Mary R. Wilson, 87; First Woman to Win a Silver Star in WWII


Mary Roberts Wilson, an Army nurse who was the first woman to earn a Silver Star for courage under fire during during World War II, died Monday of a heart attack in Dallas. She was 87.

Wilson, who was profiled by NBC news anchor Tom Brokaw in his 1998 book “The Greatest Generation,” was decorated for her valor Feb. 10, 1944, when German shrapnel tore through the surgical tent in Anzio, Italy, where she was supervising several operations.

“You could say I was fearful but not scared,” the woman who was called the “Angel of Anzio” told the Dallas Morning News a few weeks ago. “There were so many soldiers depending on you.”


Wilson served more than two years overseas before returning to Dallas, where in 1946 she became the operating room supervisor at the local Veterans Administration hospital. She held that post for more than 25 years.

The eldest of six children, she grew up in Texas and had just finished high school when her father died in 1930. Faced with no money as the Depression was beginning its long squeeze, the family moved to Mississippi to be closer to relatives.

Wilson went to work in a laundry to support her mother and siblings, but was let go when her employers learned that she was only 16. Her mother took the laundry job while Wilson stayed home to care for the younger children.

Two years later, at 18, she enrolled in a training program in Birmingham, Ala., to become a nurse. No gauzy visions of Florence Nightingale influenced her decision. “It was strictly financial,” she recalled in an interview. “And in 1932 there weren’t a lot of possibilities for women.”

By 1941, she was operating room supervisor at Dallas’ Methodist Hospital. Late that year, when the United States entered the war after the Japanese attack on Pearl Harbor, she volunteered for duty and became the operating room supervisor for the Army’s 56th Evacuation Unit. By Easter 1943 she was in Casablanca, Morocco, assigned to follow the 36th, 88th and 90th infantry divisions of the 5th Army.

She landed at Anzio five days after the Allied invasion that began Jan. 22, 1944. Fighting was still fierce, and the medical staff worked 12- to 15-hour shifts tending to wounded soldiers.


At one point she was asked if she and her 50 nurses wanted to be evacuated. She said no, even though their lives were endangered. Among the thousands of casualties at Anzio, six nurses were killed.

On Feb. 10, 1944, German bombs and artillery came far too close for comfort. Shrapnel ripped through the operating tent. But Wilson was undaunted. “We had patients on the table,” she told Brokaw, “and we wanted to at least get them off. I said something like, ‘Maybe we can keep going before this gets to be too bad.’ It went on for 30 minutes or so. We just kept on working.”

Wrote Brokaw: “Her superiors were so impressed with her coolness and inspirational personal conduct, they recommended her for the coveted Silver Star.” In a wire service photo snapped at the decoration ceremony several days later, she was shown in her operating room uniform, shaking hands with an officer and smiling. Next to her were two fellow nurses who also received the medal. But because of her senior rank, Wilson was decorated first.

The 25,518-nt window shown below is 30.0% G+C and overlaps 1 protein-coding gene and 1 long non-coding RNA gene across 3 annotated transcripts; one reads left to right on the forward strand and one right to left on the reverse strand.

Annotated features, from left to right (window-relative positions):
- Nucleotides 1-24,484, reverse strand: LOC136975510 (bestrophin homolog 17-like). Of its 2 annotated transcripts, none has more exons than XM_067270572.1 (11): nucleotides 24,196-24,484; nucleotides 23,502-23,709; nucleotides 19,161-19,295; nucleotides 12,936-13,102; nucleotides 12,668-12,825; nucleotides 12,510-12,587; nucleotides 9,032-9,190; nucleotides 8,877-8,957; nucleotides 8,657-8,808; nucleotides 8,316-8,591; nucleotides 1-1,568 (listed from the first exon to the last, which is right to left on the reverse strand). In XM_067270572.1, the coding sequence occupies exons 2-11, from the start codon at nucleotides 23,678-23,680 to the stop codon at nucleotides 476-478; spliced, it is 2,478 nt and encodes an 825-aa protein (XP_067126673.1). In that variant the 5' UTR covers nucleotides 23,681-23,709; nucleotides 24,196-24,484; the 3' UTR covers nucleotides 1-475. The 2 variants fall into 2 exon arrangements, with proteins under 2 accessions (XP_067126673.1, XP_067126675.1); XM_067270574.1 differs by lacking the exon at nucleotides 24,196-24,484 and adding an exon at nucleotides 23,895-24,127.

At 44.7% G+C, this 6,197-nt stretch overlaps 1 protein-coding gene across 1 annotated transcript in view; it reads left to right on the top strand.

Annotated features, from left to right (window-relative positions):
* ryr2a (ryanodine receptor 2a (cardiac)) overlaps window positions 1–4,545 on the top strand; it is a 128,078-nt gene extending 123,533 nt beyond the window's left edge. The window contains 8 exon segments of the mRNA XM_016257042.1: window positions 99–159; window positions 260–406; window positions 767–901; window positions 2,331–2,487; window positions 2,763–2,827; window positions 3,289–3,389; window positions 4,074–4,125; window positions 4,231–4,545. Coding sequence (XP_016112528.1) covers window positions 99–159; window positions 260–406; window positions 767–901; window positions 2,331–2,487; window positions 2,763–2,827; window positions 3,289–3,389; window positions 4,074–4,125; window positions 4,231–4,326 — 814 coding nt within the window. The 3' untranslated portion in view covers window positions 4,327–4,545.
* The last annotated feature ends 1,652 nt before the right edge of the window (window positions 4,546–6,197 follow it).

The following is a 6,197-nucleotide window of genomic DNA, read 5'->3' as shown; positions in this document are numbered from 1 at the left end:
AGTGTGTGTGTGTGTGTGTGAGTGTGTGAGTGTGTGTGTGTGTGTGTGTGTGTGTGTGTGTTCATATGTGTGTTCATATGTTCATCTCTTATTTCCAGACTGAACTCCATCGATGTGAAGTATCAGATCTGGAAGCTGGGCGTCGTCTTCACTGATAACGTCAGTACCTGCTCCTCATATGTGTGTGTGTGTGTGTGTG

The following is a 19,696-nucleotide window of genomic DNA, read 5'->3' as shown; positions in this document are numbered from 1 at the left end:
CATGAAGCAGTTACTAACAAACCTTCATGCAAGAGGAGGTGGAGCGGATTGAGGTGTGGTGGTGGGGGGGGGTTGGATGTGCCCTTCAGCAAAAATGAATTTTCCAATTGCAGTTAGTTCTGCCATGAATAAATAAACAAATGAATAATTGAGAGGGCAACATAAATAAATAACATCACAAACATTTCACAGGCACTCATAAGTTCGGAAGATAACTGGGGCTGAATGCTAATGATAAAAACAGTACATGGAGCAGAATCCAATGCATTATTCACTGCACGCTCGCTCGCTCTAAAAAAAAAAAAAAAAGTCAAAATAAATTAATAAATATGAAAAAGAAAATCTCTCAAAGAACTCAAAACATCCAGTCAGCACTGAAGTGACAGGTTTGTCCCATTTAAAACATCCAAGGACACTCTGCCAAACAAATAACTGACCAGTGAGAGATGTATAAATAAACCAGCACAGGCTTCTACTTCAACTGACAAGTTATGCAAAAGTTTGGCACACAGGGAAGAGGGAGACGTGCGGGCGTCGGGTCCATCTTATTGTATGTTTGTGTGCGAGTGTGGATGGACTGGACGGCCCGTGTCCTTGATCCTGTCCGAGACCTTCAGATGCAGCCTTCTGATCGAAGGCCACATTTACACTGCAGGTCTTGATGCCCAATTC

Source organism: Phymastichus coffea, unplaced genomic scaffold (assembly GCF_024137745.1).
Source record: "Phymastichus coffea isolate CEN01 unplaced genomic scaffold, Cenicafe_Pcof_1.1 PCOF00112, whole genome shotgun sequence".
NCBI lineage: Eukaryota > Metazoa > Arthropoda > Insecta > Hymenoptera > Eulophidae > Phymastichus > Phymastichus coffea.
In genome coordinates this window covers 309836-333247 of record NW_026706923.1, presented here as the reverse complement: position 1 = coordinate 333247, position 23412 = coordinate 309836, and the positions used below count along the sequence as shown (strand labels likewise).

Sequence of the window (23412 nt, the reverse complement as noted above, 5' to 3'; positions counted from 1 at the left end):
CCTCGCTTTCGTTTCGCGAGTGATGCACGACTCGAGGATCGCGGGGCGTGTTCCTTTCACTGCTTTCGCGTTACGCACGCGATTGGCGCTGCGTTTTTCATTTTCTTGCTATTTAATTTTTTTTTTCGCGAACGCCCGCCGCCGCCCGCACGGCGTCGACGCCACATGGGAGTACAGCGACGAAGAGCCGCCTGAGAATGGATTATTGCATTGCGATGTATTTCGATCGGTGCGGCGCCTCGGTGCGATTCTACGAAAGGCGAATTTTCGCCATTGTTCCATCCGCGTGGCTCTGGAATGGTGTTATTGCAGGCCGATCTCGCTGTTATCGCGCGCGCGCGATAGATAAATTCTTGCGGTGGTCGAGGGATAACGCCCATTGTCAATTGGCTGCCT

She took her duties seriously, brooking no distraction. Once she crossed paths in the tent hospital with Bob Hope, who had come to entertain the troops. Wilson bellowed at him: “Either get out of the way or get busy!”

If Hope took offense, he did not harbor ill feelings for long. For years he sent the taciturn nurse handwritten Christmas cards, which she kept tucked in a scrapbook.

She may have been curt with visiting celebrities, but her wartime patients remembered her kindness.


In 1999, a former Army captain she had treated after his tank was blown up in Rome just before D-day in 1944 read about her in Brokaw’s book and arranged, with NBC’s help, to visit her. She did not remember the severely burned Dewey Ellard, who, 55 years earlier, had come to her bandaged head to foot. But he could not forget her.

“I had several people caring for me, but she was my No. 1 nurse,” Ellard told a Dallas newspaper. “Even in my state, I could sense her compassion. . . . I knew she cared. And that meant a lot.”

In 1960, 15 years after returning to civilian life, she married Willie Ray Wilson, an Army veteran like her, and became stepmother to his three children. He died in 1993.

She remained active in her last years with Bible studies, art classes and tutoring children from Spanish-speaking families. Earlier this month a conference room at the Dallas Veterans Affairs Medical Center, where she worked for nearly three decades, was named for her.

She rarely looked at her medal, which she kept in a chest, and seldom talked of her wartime experiences.

Even Brokaw had difficulty prying out her memories of the war, noting in his book that she “doesn’t volunteer much” when asked to reflect on those years. She called herself “just an ordinary person”--one who lived an exemplary life, as Brokaw noted, like so many of her generation.